The control of quantum systems is at the core of many groundbreaking scientific advancements. These quantum technologies often rely on state preparation that may require the generation of entanglement between specific elements of the system which is, in effect, quantum state engineering. This has become possible with the use of ultracold atoms, molecules, and ions, and the use of state-of-the laser technologies that drive highly controlled light-matter interactions. However, these experiments are, in reality, never entirely decoupled with the surrounding environment. Therefore, the performance of quantum state engineering protocols is often significantly reduced by dissipative effects, such as the electron’s interaction with the free-space electromagnetic modes leading to spontaneous emission.

To combat these issues, our research group studies quantum state engineering in the context of open quantum systems. Our work in this area explores two distinct pathways to deal with dissipative effects. For one, we are interested in schemes that speed up the system dynamics such that the state engineering occurs on a timescale much faster than that of the main dissipative effects. In the context of spin squeezing, exploring schemes in higher dimensional systems offer this possibility as it can avoid the coarse-graining criteria of adiabatic elimination calculations that reduce the system to highly studied two-level models. Another avenue for speeding up system dynamics is to avoid the requirement of adiabaticity which is usually employed to dynamically follow the eigenstates of time-dependent Hamiltonians. Such schemes are studied in the emerging field of adiabatic shortcuts, which our group has explored in the context of speeding up adiabatic passage. These shortcuts aim to transform systems from an initial quantum state to the same final quantum state as an ideal adiabatic process, but in much less time. They have also been shown to be more robust to other imperfections in experimental implementations such as intensity of frequency fluctuations of a driving laser. We have used an adiabatic shortcut based on Lewis-Riesenfeld invariant theory to construct the laser frequency and intensity profiles for a quick and robust particle slowing scheme.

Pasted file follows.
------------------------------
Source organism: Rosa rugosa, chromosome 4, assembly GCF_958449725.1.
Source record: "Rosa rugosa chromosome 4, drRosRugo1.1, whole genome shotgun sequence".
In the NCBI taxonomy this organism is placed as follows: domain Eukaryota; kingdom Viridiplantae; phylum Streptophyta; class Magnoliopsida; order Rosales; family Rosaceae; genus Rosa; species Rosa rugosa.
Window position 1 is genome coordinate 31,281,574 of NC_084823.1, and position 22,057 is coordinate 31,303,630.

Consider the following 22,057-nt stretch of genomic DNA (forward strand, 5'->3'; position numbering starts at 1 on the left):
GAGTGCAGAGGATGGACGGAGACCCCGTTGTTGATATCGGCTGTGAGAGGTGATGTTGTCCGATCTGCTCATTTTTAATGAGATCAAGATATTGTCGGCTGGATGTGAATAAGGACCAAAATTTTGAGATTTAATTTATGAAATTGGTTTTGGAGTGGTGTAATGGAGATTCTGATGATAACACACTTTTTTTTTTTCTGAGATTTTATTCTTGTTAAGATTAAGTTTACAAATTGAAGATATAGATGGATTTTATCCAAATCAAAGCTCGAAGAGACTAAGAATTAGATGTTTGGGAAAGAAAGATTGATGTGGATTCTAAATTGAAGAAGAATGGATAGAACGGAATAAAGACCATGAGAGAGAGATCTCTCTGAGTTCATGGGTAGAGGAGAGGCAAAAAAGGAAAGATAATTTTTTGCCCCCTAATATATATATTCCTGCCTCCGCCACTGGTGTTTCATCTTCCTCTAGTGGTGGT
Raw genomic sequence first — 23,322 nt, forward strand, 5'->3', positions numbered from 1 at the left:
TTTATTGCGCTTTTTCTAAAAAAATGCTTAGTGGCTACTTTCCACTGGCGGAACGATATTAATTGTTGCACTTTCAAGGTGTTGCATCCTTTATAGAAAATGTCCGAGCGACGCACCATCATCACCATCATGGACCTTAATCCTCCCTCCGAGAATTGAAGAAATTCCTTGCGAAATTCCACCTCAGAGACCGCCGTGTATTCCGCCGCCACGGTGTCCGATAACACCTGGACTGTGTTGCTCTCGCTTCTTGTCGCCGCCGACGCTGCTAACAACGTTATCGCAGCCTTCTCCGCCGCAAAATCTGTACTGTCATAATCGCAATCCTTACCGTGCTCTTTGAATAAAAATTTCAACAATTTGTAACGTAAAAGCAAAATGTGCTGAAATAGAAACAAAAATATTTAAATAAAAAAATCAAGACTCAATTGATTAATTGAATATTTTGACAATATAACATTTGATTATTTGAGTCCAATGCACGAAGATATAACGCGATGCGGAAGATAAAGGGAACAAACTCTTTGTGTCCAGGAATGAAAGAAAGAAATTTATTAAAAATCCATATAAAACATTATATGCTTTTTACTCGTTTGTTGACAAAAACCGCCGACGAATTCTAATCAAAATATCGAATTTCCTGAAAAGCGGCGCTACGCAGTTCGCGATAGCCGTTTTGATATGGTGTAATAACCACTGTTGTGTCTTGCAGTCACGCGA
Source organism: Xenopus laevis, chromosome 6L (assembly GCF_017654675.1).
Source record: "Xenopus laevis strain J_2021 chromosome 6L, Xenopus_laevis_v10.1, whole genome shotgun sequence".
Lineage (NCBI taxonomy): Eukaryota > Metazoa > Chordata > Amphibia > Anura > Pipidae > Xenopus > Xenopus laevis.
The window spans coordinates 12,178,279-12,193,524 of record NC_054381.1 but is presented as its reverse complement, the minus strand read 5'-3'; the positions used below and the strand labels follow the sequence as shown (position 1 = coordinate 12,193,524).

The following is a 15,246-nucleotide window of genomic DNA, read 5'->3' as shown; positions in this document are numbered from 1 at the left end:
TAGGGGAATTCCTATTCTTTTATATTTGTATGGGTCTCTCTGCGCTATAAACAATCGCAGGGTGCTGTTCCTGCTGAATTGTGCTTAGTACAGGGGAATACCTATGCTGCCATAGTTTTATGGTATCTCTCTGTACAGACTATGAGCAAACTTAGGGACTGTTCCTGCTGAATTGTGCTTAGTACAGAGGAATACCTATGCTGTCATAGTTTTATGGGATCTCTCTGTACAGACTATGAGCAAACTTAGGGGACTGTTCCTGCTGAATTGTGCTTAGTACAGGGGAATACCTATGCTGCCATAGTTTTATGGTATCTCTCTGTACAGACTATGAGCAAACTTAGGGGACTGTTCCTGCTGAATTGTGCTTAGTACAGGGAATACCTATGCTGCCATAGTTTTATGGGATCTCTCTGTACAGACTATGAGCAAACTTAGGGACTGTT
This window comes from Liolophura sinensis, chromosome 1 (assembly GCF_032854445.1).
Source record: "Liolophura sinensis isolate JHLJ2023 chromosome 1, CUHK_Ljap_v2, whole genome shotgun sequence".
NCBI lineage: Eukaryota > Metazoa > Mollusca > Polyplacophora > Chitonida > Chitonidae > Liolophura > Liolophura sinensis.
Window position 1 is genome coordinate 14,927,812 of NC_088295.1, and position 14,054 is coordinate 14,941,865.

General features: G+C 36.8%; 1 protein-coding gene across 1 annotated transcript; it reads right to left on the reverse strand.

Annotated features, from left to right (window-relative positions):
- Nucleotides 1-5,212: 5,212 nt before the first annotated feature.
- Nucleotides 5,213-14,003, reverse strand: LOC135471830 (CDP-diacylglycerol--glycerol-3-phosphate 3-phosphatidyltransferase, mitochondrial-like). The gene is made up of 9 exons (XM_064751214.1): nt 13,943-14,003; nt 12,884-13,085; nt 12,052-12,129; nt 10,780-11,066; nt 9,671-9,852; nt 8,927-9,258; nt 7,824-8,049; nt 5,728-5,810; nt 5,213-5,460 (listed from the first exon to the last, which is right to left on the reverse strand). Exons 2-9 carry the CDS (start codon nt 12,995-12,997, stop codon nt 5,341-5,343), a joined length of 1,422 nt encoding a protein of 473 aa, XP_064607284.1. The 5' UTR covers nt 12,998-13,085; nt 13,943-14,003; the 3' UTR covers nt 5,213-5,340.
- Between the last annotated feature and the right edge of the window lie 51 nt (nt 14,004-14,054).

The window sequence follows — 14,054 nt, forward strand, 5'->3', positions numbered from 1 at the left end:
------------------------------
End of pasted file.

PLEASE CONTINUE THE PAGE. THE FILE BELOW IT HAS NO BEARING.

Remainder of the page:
The other pathway in dealing with decoherence is the exciting prospect of engineering the dissipative processes to damp the system into a useful entangled state. We have used this idea to speed up the dissipative creation of a ring state for the use in quantum metrology. Here, two opposing Raman transitions mediated through oppositely polarized lasers and a bad-cavity mode is the main source of decoherence, and so the dissipation can be controlled by varying the relative intensity between the driving lasers. The use of controlled dissipation allowed us to damp into a state in a specific decoherence-free subspace using a cavity drive that perfectly destructively interferes with emission pattern of the atoms in the desired state. We could then adiabatically transform this state into the ring state while remaining in the decoherence-free subspace. An adiabatic shortcut in this system unfortunately cannot create the desired entangled state, and so we are exploring the use of higher dimensional models with extra degrees of freedom to find systems with this kind of decoherence-free subspace shortcut. Higher dimensional dissipative systems also offer the possibility of entangling different degrees of freedom with one another and expanding the parameter range in which metrologically useful interparticle entanglement is generated. This is explored in a SU(4) superradiant lasing model in which there is a continuous generation of spin-momentum and particle-particle entanglement in a fully dissipative system.